Review: Animal Gods
Reviewed on: PC
Animal Gods is a beautiful, 2D, top-down puzzle/exploration game that is reminiscent of the old Zelda games. The layout of the map and the dungeons are incredibly similar to that of the top-down Zelda games, but the controls are much simpler. The first thing you’ll notice about Animal Gods is the stunning artwork, which mixes modern and cell-shading styles to create a truly unique style of artwork that belongs only to Animal Gods.
There is absolutely no tutorial for the game. You start off by speaking to a mysterious cloaked character about the lay of the land, and the only direction you are given is to travel north, east, south or west. The character explains that each direction will hold a different type of adventure, good or bad, but the overall feeling of the game is pretty ominous no matter which direction you choose. The opening cut scene with this mysterious character is about seven minutes long, and then you begin the game. You get no tutorial on how your controls work or what your character is capable of doing. You explore the map with the direction pad on your keyboard or the WASD keys until you come to some strange black and purple gates that look dangerous. Then, you are given short instructions on how to cross the gates by using your spacebar to dash or warp across them. This is where it gets tricky: You only have a maximum amount of time you can warp, but you can also do short warps by tapping the spacebar really quickly. While you are exploring the map, you’ll come across these different types of gates that are placed in multiple directions, meaning that your timing with the spacebar has to be impeccable as there is truly no room for error. Luckily enough, there is no limit to how many times you can die. If you don’t time your warps just right, you’ll end up at your last checkpoint and have to start that area or part of the dungeon over again.
The story of Animal Gods is slowly revealed to you as you complete the dungeons and you collect pages of a diary written by a woman named Juliette, an occult-leader named Jessuh and a scientist named Sven. These pages make absolutely no sense at the beginning of the game, but about halfway through you’ll start to piece together the story. You learn that your goal is to free the Animal Gods who were once sacred and powerful but have become beasts that are lost to a toxic wasteland. Your character, Thistle, is a quick and agile warrior whose goal is to destroy the curse of the Animal Gods and set them free. You find out Juliette, Jessuh and Sven’s involvement as you read their diary pages and free each Animal God.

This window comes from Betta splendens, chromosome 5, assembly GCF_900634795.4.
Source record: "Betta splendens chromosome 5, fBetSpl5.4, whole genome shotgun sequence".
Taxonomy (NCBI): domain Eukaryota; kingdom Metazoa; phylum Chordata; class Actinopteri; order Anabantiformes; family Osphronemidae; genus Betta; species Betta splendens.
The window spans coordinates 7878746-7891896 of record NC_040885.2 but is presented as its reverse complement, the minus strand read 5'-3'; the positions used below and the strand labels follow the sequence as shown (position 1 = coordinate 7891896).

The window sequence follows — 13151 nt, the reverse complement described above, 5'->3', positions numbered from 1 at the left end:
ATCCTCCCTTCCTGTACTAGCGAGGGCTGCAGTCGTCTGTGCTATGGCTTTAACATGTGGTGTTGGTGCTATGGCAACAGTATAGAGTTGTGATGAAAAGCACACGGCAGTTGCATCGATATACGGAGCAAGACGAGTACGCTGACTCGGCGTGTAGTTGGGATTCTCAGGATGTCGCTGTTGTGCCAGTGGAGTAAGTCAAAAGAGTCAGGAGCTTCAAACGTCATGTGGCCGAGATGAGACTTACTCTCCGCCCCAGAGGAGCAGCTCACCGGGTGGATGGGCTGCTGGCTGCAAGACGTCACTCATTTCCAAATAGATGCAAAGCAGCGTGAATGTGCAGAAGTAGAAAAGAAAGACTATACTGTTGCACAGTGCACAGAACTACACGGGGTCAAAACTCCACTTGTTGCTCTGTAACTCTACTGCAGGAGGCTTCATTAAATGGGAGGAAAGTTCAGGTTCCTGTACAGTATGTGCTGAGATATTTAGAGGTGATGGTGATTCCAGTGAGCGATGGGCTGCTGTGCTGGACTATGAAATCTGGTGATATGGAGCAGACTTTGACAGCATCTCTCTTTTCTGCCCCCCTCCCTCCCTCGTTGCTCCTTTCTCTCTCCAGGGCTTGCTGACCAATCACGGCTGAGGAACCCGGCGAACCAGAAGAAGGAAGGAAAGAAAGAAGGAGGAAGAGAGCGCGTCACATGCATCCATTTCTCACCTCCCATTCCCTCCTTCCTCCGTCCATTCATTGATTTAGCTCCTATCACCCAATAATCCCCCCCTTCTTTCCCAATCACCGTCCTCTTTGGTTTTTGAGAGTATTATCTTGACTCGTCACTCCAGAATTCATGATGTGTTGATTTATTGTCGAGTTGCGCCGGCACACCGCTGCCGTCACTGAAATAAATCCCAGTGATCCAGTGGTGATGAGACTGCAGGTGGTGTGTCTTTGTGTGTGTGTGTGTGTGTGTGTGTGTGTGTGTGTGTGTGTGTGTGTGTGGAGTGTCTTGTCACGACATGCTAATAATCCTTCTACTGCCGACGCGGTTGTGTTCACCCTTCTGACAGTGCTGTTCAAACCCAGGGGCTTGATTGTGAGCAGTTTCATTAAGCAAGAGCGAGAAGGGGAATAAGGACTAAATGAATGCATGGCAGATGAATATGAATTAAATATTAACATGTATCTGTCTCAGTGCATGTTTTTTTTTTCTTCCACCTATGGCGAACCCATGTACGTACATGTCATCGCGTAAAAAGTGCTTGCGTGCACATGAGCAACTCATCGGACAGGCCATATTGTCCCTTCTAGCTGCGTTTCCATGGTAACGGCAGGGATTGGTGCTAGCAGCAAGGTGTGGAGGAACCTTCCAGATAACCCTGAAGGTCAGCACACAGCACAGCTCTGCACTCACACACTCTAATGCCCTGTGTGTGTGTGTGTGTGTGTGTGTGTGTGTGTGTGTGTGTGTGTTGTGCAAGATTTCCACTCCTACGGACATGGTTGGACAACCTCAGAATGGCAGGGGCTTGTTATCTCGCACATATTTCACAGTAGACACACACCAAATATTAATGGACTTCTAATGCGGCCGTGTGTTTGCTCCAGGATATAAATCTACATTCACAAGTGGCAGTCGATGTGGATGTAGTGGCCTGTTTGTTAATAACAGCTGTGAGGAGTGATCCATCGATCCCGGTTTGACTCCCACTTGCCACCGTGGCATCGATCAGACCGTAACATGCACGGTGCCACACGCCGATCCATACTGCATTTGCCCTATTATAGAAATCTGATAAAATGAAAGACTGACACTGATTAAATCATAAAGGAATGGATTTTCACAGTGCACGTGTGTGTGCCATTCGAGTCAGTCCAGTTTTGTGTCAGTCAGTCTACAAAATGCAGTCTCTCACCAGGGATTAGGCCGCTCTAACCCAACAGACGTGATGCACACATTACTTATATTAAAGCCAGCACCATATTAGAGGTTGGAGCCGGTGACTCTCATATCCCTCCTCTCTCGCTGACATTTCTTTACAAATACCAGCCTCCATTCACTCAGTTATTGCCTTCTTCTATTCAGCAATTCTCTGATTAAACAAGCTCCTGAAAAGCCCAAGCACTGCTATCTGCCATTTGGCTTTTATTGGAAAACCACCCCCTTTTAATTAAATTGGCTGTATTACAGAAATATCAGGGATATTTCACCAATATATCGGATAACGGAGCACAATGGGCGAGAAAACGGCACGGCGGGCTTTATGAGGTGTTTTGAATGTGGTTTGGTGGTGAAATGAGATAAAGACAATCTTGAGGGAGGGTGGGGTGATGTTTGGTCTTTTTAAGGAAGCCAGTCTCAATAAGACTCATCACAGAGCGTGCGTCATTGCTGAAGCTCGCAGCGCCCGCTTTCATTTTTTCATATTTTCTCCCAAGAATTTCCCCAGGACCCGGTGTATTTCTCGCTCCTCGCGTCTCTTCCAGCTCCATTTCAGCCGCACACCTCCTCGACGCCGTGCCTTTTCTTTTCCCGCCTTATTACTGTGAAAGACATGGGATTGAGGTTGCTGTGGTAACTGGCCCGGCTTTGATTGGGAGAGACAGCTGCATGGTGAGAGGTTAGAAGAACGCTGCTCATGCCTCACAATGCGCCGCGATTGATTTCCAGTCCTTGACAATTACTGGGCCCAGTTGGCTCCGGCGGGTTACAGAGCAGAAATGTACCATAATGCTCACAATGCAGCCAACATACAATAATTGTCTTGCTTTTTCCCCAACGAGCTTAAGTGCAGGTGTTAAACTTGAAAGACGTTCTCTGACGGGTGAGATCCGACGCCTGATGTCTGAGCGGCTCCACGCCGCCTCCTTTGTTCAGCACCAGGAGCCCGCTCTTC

It doesn’t matter which direction you start the game in—you can complete each dungeon in any order you choose. As you progress through, you gain new abilities and items that help you kill enemies and defeat bosses. After having witnessed the stunning artwork of Animal Gods for at least a good 30 minutes before coming across enemies that I had to kill, I have to say that I was quite disappointed with the way the enemies looked themselves. All of the character artwork—including the mysterious cloaked figure you speak with at the beginning of the game and even the character you play—are as beautiful as the maps and dungeons. Unfortunately, I can’t say that about the enemies you have to defeat while playing through the map. They are literal boxes, yes—boxes. After expecting great characters from this game they give you boxes to slash and hack at with your amazing bronze sword. It doesn’t fit the game style whatsoever, and considering that you have quite a few Animal Gods to free, it’s very underwhelming when you’re supposed to be in the heat of battle.
Overall, the game felt incomplete, and not because of the lack of tutorials or even the way you are just thrown into the game without any story … The entire game took me two hours to complete. One minute I was fighting a boss (which isn’t even that difficult to beat), and then just as suddenly as I was thrown into the game, the credits were rolling. I was genuinely confused, left with more questions than answers—I still hadn’t figured out the entire story behind the game or why my character wanted to free the Animal Gods anyway. I wasn’t super impressed with the gameplay itself, but I was absolutely stunned with the artwork. I see Animal Gods as a piece of art more than a game, to be honest. Unfortunately, I’m no good at reviewing art, so as a game, I wouldn’t recommend Animal Gods unless it goes down in price to $5.99 or $6.99 on Steam—it’s currently selling for $9.99. I think Animal Gods has a lot of potential to be a good game, but it wasn’t really complete. I’d be willing to play through it again if they added more content to it, or even if they explained the story a little better.